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The incidence and consequences of failure of passive transfer of immunity on a Thoroughbred breeding farm

Raidal, S.L. (1996) The incidence and consequences of failure of passive transfer of immunity on a Thoroughbred breeding farm. Australian Veterinary Journal, 73 (6). pp. 201-206.

Link to Published Version: http://dx.doi.org/10.1111/j.1751-0813.1996.tb10035...
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Abstract

Circulating IgG concentration was determined between 12 and 24 hours after birth for 323 foals born on a Thoroughbred breeding farm over 3 consecutive years. The incidence of failure of passive transfer (FPT) of maternal immunoglobulins (foal circulating IgG concentration < 8 g/L) was found to be 9.6%. Foals born late in the season (October to December) were found to be at increased risk for the development of FPT. The degree of assistance required at parturition and the presence of a periparturient problem in the mare or foal also significantly influenced the subsequent incidence of FPT. Passive immune status significantly influenced the likelihood of foals developing septic illness (joint ill, septicaemia, pneumonia) in the first month of life, but had no significant effect on the development of diarrhoea or Rhodococcus equi pneumonia. The results of the current study support the value of routine monitoring of passive immune status and the early speculative treatment of foals considered to be at risk for the development of FPT.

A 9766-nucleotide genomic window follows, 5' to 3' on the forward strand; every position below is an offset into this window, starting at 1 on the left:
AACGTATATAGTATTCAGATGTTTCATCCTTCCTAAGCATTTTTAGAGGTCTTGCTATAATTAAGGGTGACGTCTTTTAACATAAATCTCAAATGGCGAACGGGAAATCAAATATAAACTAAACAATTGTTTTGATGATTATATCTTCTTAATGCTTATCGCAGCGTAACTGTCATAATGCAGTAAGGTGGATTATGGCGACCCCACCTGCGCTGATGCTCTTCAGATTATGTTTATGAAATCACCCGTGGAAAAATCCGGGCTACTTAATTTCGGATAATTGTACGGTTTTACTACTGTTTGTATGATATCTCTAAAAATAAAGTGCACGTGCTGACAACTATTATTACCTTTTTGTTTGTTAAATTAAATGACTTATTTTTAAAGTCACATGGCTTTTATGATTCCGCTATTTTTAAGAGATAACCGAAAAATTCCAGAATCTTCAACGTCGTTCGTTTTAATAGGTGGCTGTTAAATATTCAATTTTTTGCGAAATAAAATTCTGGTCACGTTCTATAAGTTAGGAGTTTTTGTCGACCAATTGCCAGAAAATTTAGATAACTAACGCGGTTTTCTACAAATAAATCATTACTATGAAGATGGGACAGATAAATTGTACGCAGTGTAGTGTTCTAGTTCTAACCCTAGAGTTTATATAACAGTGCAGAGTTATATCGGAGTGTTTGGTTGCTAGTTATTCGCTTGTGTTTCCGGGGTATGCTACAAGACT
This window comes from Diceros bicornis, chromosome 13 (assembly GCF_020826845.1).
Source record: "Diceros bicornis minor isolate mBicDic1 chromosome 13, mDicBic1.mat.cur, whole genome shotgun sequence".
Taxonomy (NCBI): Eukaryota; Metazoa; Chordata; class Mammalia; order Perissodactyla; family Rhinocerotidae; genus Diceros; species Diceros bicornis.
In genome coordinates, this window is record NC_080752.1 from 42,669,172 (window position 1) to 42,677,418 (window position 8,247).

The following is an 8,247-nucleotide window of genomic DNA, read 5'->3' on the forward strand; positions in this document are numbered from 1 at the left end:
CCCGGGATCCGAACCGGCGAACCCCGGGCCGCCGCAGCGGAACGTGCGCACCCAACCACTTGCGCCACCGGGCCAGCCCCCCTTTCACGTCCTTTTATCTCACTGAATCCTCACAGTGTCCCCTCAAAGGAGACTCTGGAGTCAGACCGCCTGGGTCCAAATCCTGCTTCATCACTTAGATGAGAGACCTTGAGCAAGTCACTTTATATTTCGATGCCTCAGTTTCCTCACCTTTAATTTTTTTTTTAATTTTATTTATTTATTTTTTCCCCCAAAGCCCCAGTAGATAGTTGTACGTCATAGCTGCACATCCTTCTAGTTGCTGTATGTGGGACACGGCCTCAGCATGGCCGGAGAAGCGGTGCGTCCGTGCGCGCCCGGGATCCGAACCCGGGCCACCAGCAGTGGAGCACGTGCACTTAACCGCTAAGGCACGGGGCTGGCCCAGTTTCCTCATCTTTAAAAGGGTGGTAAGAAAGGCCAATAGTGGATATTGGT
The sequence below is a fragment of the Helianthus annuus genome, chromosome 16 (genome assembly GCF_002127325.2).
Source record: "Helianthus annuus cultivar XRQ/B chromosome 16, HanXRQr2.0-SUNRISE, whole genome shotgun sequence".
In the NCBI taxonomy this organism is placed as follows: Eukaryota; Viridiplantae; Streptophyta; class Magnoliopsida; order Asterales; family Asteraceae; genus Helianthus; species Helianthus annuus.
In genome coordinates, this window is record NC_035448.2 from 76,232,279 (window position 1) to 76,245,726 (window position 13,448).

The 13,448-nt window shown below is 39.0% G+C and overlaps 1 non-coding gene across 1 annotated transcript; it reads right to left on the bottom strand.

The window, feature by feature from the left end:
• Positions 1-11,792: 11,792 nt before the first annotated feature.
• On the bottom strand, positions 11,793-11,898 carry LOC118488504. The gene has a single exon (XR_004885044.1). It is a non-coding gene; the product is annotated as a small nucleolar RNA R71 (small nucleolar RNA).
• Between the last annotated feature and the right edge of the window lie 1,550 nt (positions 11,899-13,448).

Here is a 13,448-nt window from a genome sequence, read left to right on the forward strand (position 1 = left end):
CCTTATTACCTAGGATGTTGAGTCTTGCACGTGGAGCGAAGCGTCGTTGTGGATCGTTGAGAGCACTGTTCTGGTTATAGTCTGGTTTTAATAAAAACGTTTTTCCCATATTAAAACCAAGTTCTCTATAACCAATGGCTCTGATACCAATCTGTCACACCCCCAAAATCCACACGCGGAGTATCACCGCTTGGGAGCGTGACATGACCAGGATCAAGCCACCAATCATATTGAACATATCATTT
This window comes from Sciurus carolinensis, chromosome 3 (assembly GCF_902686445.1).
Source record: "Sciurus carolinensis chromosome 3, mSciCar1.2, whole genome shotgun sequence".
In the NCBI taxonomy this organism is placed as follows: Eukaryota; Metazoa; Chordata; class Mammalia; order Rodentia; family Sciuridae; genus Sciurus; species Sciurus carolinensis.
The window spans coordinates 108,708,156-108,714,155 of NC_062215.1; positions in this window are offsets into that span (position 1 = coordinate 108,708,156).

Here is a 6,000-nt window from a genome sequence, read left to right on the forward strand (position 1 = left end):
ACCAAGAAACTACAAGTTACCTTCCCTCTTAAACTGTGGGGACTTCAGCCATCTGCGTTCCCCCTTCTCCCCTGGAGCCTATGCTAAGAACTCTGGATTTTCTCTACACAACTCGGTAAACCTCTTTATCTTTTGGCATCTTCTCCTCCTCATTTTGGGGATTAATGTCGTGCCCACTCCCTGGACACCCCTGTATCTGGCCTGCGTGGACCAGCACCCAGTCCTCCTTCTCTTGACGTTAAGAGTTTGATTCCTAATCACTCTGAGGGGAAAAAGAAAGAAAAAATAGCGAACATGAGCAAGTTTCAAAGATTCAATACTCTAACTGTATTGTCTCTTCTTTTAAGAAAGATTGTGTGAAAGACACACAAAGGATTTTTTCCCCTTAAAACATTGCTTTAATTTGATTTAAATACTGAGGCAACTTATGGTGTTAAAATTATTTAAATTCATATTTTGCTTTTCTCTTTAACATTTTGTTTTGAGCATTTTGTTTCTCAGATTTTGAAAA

Publication Type: Journal Article
Murdoch Affiliation: School of Veterinary Studies
Publisher: Wiley-Blackwell
URI: http://researchrepository.murdoch.edu.au/id/eprint/19194
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